Washington will be a good gauge for the answer to that question in 2007-08. The Huskies return all but one starter from a 19-13 team. Center Spencer Hawes chose to leave after his freshman season and was selected with the 10th pick of the NBA draft by the Sacramento Kings.
We explore the expectations for the Huskies, and also address questions on South Florida and its new coach Stan Heath, Oklahoma's second season under coach Jeff Capel, how LSU will fare without star Glen Davis and the NCAA Tournament hopes for St. John's in this week's mailbag.
How does Washington look going into next season? Will losing Spencer Hawes to the NBA significantly hurt the team?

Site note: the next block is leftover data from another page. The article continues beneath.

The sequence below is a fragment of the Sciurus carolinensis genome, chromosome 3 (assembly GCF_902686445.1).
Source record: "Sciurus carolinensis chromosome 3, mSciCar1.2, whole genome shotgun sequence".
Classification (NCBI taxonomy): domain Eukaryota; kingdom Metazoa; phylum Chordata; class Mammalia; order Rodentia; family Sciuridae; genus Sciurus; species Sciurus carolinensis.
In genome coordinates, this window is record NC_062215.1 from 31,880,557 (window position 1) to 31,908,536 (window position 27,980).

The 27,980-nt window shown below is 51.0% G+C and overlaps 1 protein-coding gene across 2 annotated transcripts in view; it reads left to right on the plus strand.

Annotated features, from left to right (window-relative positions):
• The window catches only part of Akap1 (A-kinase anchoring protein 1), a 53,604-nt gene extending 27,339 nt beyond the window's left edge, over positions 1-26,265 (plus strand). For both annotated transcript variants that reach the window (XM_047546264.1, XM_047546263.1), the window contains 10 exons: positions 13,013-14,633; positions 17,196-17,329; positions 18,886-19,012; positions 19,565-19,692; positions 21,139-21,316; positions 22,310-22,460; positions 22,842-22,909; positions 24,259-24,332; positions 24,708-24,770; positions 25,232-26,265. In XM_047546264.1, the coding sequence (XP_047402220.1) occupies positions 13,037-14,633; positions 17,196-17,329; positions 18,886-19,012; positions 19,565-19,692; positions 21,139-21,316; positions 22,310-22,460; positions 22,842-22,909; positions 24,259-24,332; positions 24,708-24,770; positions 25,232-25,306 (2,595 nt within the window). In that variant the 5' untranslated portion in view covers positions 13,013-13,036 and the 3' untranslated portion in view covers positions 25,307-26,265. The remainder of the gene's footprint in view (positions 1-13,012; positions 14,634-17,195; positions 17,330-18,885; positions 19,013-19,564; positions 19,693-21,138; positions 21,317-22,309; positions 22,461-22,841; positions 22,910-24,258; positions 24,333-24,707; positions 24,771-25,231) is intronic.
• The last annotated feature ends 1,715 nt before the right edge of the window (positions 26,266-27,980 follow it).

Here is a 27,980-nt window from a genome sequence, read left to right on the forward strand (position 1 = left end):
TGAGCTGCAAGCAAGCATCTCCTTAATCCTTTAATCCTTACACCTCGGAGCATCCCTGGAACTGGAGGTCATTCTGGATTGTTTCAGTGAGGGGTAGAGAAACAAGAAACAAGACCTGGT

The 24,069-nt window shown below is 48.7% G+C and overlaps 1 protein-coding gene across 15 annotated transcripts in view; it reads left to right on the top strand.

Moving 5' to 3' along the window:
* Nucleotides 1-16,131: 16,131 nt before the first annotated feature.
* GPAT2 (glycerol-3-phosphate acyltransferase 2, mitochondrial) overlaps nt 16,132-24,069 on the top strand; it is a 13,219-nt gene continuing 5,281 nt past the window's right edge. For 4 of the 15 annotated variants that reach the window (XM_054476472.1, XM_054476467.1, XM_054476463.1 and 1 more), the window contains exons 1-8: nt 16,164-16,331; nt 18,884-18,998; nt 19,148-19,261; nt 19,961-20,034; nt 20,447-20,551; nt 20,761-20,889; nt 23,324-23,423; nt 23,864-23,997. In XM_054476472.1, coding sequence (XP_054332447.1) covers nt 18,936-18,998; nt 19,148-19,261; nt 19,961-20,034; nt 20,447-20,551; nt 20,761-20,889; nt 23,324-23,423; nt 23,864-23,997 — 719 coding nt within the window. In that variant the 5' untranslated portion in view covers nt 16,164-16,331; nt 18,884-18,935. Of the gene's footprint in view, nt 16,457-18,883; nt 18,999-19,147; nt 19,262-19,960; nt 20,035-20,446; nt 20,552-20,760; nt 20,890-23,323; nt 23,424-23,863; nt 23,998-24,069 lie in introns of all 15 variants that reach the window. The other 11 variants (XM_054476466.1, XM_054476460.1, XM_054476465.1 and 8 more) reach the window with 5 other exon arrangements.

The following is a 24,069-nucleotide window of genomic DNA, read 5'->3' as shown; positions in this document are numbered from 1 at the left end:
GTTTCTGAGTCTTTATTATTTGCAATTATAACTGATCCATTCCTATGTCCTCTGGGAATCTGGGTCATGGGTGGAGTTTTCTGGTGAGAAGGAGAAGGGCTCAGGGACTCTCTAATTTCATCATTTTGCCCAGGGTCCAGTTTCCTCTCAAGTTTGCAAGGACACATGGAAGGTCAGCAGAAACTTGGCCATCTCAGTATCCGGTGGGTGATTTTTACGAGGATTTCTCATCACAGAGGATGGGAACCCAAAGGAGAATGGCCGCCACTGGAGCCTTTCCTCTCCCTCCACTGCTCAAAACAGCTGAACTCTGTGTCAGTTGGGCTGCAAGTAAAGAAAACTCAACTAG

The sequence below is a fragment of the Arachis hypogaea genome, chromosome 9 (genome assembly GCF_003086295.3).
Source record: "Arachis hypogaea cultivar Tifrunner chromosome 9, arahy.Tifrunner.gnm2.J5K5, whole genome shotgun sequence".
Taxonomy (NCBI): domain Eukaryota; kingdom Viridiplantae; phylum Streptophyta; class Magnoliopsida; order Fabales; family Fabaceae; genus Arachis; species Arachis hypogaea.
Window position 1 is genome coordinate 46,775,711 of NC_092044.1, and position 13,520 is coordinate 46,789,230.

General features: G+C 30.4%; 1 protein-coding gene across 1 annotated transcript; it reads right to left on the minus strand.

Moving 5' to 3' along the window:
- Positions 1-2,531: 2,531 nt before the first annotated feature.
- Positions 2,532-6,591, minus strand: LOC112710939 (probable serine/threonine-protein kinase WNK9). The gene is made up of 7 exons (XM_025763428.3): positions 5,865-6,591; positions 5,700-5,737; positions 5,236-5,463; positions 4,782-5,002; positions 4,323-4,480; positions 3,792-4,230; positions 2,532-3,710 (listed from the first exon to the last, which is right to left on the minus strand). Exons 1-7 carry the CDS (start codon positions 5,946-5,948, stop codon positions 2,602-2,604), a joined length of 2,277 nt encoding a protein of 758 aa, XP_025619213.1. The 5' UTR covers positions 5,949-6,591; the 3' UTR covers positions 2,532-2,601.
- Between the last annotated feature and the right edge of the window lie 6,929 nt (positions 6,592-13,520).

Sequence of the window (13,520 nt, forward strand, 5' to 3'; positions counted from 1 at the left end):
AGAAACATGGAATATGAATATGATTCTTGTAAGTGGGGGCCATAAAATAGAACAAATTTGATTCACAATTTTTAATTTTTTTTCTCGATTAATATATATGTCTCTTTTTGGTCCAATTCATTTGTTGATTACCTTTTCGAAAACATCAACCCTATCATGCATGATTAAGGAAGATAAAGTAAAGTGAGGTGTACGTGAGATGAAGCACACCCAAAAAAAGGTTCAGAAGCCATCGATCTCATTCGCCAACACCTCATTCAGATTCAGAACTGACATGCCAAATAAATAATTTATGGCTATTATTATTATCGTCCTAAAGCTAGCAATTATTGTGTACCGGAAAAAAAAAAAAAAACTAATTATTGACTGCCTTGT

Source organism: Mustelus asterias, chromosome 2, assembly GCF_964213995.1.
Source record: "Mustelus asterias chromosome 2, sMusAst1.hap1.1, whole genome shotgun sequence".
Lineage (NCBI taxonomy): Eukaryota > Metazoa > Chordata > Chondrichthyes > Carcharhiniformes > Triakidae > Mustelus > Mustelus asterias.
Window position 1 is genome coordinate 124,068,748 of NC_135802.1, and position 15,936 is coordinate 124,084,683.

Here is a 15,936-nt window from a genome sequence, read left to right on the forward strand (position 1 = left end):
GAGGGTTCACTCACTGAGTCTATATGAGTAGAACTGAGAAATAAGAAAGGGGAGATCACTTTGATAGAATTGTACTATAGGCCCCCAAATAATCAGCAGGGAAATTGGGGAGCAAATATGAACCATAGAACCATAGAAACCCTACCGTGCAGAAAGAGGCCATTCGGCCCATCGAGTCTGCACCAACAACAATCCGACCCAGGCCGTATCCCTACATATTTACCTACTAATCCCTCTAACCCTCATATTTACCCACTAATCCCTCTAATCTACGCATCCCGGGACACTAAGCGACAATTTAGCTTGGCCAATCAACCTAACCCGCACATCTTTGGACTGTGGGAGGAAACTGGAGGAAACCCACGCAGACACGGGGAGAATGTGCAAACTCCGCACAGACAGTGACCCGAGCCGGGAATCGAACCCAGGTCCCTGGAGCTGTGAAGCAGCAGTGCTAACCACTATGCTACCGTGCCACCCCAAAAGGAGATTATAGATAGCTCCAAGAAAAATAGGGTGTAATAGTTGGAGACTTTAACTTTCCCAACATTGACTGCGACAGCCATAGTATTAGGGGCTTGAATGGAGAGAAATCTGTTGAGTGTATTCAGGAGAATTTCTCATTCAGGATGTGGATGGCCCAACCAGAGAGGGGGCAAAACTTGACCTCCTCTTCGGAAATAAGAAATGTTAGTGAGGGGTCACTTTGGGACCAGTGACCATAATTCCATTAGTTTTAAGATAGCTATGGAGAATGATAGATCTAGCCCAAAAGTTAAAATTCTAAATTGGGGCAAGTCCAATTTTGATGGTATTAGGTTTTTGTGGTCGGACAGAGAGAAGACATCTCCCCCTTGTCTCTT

— Ryan from Kennewick, Wash. -----
Losing Hawes was a major blow, but Washington was far from a one-man team last season.
Junior power forward Jon Brockman actually averaged more rebounds per game than Hawes (9.6 to 6.4), and nearly matched his scoring average (14.2 to 14.9 ppg).
Sophomore wing Quincy Pondexter (10.7 ppg, 4.0 rpg) emerged as one of the Pac-10's most promising young players last season.
Junior Justin Dentmon and senior Ryan Appleby give the Huskies a veteran backcourt. Both guards have contrasting games that complement each other nicely. Dentmon is more of a penetrator and distributor while Appleby is a 3-point specialist.
The biggest challenge the Huskies face is the Pac-10, which is shaping up to be the nation's best conference. As many as six of its teams could start the season in the top 25, and the league is loaded with good big men.
Losing Hawes (7-0, 250), whose size has not been replaced, will ultimately keep the Huskies from contending for the Pac-10 title and making a deep postseason run.
But, the Huskies have more than enough pieces to improve and get back to the NCAA Tournament.
HEATH READY TO WIN